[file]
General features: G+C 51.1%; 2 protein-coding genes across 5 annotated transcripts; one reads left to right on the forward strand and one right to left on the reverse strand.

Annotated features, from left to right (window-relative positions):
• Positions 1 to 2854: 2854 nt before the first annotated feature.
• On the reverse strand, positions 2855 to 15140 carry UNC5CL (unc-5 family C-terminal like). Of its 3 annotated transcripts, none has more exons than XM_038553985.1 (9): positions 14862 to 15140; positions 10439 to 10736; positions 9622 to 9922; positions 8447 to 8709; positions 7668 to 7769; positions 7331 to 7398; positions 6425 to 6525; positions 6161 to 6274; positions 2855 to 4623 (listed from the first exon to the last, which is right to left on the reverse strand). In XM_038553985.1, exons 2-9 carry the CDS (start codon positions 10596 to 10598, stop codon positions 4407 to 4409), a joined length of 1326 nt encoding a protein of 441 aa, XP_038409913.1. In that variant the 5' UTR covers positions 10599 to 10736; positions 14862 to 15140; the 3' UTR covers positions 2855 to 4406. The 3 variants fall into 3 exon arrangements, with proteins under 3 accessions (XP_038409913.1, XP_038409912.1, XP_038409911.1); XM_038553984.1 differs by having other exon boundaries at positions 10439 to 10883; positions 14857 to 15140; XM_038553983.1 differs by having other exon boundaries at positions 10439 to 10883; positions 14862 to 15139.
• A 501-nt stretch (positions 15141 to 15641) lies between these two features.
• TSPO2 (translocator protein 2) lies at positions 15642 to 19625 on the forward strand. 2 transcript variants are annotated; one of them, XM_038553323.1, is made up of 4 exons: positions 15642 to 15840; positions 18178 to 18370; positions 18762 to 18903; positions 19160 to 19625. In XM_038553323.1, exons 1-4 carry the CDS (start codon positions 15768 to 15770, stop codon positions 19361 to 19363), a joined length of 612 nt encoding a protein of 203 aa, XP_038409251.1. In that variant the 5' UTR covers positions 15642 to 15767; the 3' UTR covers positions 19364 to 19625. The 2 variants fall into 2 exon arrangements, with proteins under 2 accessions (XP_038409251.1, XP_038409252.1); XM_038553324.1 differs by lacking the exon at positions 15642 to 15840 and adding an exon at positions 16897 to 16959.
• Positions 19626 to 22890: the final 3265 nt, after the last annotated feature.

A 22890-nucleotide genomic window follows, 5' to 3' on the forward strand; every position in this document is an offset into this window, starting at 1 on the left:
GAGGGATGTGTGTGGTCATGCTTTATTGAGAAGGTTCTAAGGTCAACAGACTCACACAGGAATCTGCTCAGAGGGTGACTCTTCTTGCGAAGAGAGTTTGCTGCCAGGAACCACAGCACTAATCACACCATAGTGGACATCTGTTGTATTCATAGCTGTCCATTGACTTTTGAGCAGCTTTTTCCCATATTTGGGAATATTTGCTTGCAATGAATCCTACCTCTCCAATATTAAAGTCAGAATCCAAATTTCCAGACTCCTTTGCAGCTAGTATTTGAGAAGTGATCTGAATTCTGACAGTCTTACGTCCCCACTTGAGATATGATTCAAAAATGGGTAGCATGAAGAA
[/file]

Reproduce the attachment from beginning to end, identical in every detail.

General features: G+C 51.1%; 2 protein-coding genes across 5 annotated transcripts; one reads left to right on the forward strand and one right to left on the reverse strand.

Annotated features, from left to right (window-relative positions):
• Positions 1 to 2854: 2854 nt before the first annotated feature.
• On the reverse strand, positions 2855 to 15140 carry UNC5CL (unc-5 family C-terminal like). Of its 3 annotated transcripts, none has more exons than XM_038553985.1 (9): positions 14862 to 15140; positions 10439 to 10736; positions 9622 to 9922; positions 8447 to 8709; positions 7668 to 7769; positions 7331 to 7398; positions 6425 to 6525; positions 6161 to 6274; positions 2855 to 4623 (listed from the first exon to the last, which is right to left on the reverse strand). In XM_038553985.1, exons 2-9 carry the CDS (start codon positions 10596 to 10598, stop codon positions 4407 to 4409), a joined length of 1326 nt encoding a protein of 441 aa, XP_038409913.1. In that variant the 5' UTR covers positions 10599 to 10736; positions 14862 to 15140; the 3' UTR covers positions 2855 to 4406. The 3 variants fall into 3 exon arrangements, with proteins under 3 accessions (XP_038409913.1, XP_038409912.1, XP_038409911.1); XM_038553984.1 differs by having other exon boundaries at positions 10439 to 10883; positions 14857 to 15140; XM_038553983.1 differs by having other exon boundaries at positions 10439 to 10883; positions 14862 to 15139.
• A 501-nt stretch (positions 15141 to 15641) lies between these two features.
• TSPO2 (translocator protein 2) lies at positions 15642 to 19625 on the forward strand. 2 transcript variants are annotated; one of them, XM_038553323.1, is made up of 4 exons: positions 15642 to 15840; positions 18178 to 18370; positions 18762 to 18903; positions 19160 to 19625. In XM_038553323.1, exons 1-4 carry the CDS (start codon positions 15768 to 15770, stop codon positions 19361 to 19363), a joined length of 612 nt encoding a protein of 203 aa, XP_038409251.1. In that variant the 5' UTR covers positions 15642 to 15767; the 3' UTR covers positions 19364 to 19625. The 2 variants fall into 2 exon arrangements, with proteins under 2 accessions (XP_038409251.1, XP_038409252.1); XM_038553324.1 differs by lacking the exon at positions 15642 to 15840 and adding an exon at positions 16897 to 16959.
• Positions 19626 to 22890: the final 3265 nt, after the last annotated feature.

A 22890-nucleotide genomic window follows, 5' to 3' on the forward strand; every position in this document is an offset into this window, starting at 1 on the left:
GAGGGATGTGTGTGGTCATGCTTTATTGAGAAGGTTCTAAGGTCAACAGACTCACACAGGAATCTGCTCAGAGGGTGACTCTTCTTGCGAAGAGAGTTTGCTGCCAGGAACCACAGCACTAATCACACCATAGTGGACATCTGTTGTATTCATAGCTGTCCATTGACTTTTGAGCAGCTTTTTCCCATATTTGGGAATATTTGCTTGCAATGAATCCTACCTCTCCAATATTAAAGTCAGAATCCAAATTTCCAGACTCCTTTGCAGCTAGTATTTGAGAAGTGATCTGAATTCTGACAGTCTTACGTCCCCACTTGAGATATGATTCAAAAATGGGTAGCATGAAGAA